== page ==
• Use: Create an instance of RTPListenStub and implement a class that implements StreamListener found in comm/stream/. The only method it needs is RTPStreamerStub::OnStreamData(RTPPacket *packet). This method is called whenever a new packet is needed to be sent. The RTPListenerStub provides an example implementation. Then use AddStreamListener(StreamListener *listener) to add your class as listener.

System Implementation

Stub (stubs/)

Stubs are proxies that connect components to the messaging system. A Winamp control stub, e.g., would take (UDP) messages in a certain format as input, translate them and pass the commands to Winamp. The minimum set of methods a stub must support are (Stub.h):

  • std::string GetName(): A unique ID identifying this stub; used as sender and receiver ID
  • void Start(): This method will be called to activate the stub
  • void Stop(): This method will be called to deactivate the stub

System Access (utils/Properties)

utils/Properties.h provides several static methods to access central components of the system. This includes:

  • PacketReceiver *GetPacketReceiver(): You can register a PacketObserver to the PacketReceiver class which is notified when any event packet is passed through the messaging system
  • PacketSender *GetPacketSender: You can use the SendPacket(const Packet *sendPacket) method to send a packet to the messaging system
  • PacketFormatter* GetPacketFormatter(): The PacketFormatter is responsible to write and parse raw string to / from message packets, i.e. implement the protocol used for sending data

  • UseStandards(): Sets default values for packet senders, receivers, ports, formatters, etc. and starts them if necessary
  • StopStandards(): Stops all running packet senders, receivers, etc.

  • SetXXX(): see also next item
  • UseStandardXXX(): If you want more control, you can also set the packet sender implementation etc. on your own using SetXXX() methods or use the standard implementation using UseStandardXXX().

Messaging

Messages are sent using packets. the standard implementation uses UDP.

  • Packet: One information unit. Uses a PacketFormatter to serialise to or generate itself from a raw string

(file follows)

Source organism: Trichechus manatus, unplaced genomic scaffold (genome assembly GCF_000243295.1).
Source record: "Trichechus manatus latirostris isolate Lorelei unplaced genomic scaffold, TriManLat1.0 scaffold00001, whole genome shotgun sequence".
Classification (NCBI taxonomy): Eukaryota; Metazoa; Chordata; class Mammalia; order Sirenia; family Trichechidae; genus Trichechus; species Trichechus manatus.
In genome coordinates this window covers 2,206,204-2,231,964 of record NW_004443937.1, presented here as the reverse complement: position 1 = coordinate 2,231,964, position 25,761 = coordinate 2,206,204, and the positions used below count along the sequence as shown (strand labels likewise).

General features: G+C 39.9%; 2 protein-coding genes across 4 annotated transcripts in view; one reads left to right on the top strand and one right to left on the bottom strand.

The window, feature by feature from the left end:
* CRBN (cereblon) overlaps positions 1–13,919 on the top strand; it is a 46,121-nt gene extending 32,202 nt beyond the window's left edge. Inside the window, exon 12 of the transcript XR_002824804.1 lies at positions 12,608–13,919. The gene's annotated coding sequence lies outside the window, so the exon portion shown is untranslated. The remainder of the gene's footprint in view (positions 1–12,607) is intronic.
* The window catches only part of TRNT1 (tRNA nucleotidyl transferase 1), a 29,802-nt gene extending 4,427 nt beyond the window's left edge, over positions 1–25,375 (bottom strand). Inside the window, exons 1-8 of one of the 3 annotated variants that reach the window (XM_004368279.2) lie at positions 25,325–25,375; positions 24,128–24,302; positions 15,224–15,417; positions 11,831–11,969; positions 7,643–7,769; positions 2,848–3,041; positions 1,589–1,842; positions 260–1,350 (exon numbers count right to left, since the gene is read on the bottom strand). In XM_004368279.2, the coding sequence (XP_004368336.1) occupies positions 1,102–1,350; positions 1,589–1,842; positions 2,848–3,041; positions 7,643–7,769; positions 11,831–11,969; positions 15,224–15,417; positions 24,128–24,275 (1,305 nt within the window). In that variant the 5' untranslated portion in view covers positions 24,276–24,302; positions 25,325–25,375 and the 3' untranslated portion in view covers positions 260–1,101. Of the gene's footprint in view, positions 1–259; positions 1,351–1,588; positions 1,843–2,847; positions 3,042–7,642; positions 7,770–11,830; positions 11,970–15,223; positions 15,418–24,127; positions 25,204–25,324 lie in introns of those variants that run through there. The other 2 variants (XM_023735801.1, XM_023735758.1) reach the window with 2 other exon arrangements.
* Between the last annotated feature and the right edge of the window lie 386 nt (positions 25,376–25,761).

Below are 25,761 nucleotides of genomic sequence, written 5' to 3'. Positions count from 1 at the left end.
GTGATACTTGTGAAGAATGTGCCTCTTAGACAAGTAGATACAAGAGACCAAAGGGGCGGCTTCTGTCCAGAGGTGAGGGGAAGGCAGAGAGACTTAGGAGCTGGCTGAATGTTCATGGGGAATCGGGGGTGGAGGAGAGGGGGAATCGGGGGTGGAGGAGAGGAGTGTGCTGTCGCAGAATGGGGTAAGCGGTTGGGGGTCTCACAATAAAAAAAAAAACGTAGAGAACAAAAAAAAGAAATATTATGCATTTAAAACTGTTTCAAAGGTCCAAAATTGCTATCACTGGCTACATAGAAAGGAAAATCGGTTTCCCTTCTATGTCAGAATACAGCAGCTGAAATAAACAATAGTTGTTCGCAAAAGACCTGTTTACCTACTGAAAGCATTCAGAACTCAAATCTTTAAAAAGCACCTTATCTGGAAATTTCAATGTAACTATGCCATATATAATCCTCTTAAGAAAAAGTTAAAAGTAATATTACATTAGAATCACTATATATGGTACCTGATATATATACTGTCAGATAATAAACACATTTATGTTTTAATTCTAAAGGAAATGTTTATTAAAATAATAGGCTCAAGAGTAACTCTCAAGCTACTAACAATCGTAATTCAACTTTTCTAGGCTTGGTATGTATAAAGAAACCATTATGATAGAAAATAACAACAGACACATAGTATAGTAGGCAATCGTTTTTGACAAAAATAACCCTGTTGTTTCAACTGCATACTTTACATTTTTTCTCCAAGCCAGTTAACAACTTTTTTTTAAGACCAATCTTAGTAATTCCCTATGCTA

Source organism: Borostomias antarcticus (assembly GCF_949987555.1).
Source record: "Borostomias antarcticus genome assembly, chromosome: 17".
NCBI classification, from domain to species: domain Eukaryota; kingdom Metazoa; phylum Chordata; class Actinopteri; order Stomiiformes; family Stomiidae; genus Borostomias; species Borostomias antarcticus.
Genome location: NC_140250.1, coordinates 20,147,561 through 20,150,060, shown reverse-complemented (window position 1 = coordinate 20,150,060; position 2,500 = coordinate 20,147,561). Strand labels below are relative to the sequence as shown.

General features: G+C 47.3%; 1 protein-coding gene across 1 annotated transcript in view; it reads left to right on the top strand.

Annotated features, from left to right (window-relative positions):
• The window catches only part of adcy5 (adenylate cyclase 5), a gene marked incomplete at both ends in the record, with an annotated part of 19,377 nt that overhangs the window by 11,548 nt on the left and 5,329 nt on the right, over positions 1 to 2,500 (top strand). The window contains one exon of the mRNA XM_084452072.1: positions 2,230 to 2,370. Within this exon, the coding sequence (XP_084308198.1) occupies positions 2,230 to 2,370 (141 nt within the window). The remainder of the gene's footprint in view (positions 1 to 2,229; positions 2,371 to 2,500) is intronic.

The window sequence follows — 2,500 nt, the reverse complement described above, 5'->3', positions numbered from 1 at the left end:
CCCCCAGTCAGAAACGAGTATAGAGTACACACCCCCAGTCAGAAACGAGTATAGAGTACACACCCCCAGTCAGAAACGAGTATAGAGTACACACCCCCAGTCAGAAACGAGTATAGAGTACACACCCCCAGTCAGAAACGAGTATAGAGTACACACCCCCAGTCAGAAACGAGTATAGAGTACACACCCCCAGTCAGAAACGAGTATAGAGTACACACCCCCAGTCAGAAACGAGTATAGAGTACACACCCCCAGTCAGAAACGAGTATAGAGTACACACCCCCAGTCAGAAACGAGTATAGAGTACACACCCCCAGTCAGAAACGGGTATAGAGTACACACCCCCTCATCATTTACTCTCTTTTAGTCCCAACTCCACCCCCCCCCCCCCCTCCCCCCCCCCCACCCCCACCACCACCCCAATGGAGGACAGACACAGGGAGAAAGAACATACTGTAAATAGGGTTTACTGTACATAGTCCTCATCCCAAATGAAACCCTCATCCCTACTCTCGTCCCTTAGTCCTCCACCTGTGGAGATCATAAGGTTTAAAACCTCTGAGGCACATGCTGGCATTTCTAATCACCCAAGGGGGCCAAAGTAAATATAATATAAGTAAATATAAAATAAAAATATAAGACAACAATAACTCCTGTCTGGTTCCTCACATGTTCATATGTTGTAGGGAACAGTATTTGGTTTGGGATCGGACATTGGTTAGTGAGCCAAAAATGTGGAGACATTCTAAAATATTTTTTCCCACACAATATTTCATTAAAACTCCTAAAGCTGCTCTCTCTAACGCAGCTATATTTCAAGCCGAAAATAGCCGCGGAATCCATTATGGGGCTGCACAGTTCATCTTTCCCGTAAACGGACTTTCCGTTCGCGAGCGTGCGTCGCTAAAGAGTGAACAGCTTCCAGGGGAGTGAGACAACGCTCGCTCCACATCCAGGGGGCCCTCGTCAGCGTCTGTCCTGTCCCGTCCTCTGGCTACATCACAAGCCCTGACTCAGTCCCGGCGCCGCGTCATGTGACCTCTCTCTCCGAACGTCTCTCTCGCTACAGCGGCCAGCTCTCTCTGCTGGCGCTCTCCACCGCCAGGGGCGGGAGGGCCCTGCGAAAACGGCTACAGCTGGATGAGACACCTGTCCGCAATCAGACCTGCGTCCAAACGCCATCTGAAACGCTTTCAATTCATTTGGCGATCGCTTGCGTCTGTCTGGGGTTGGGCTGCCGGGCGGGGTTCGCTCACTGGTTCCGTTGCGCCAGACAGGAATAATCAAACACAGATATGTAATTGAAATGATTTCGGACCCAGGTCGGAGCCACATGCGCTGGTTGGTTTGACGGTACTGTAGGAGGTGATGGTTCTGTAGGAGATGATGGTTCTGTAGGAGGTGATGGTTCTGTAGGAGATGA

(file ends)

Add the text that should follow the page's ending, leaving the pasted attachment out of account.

• PacketEvent: Encapsulates a Packet and a time stamp specifying when the packet was sent.

  • PacketFormatter: Provides method to serialise a packet or to create one by parsing a string

  • PacketReceiver: Used to receive messages. It possibly bundles a set of =PacketReceiverImpl=s that may implement different protocols etc.

  • PacketSender: Used to send messages. It possibly bundles a set of =PacketSenderImpl=s that may implement different protocols etc.

Main Method of Stubs

When using the messaging system and stubs in general, a few things must be setup correctly. The easiest way of doing this is to use auxiliary methods in utils/Properties and set a few preprocessor options according to your demand:

  • define _NO_LISTENERS if you don't need to listen to (UDP) packets from the messaging system, i.e. for stubs that only pass data from a component to the system
  • define _NO_SENDERS if you don't need to send (UDP) packets to the messaging system
  • define _NO_PARTICLE_COMM if you don't need Particle communication

Then the code needed to get everything going is very small:

Properties::UseStandards();

MyStub stub;

stub.Start();

... // if the stub is not blocking, could use sth like while (_getch() 27);=

stub.Stop();

Properties.StopStandards();

Other Classes

utils/Helper.h provides some general auxiliary methods

utils/Exceptions.h is a collection of specialised exceptions

-- PaulHolleis - 12 Apr 2006
Topic revision: r3 - 23 Jun 2008, PaulHolleis
 
This site is powered by FoswikiCopyright © by the contributing authors. All material on this collaboration platform is the property of the contributing authors.
Ideas, requests, problems regarding Medieninformatik-Wiki? Send feedback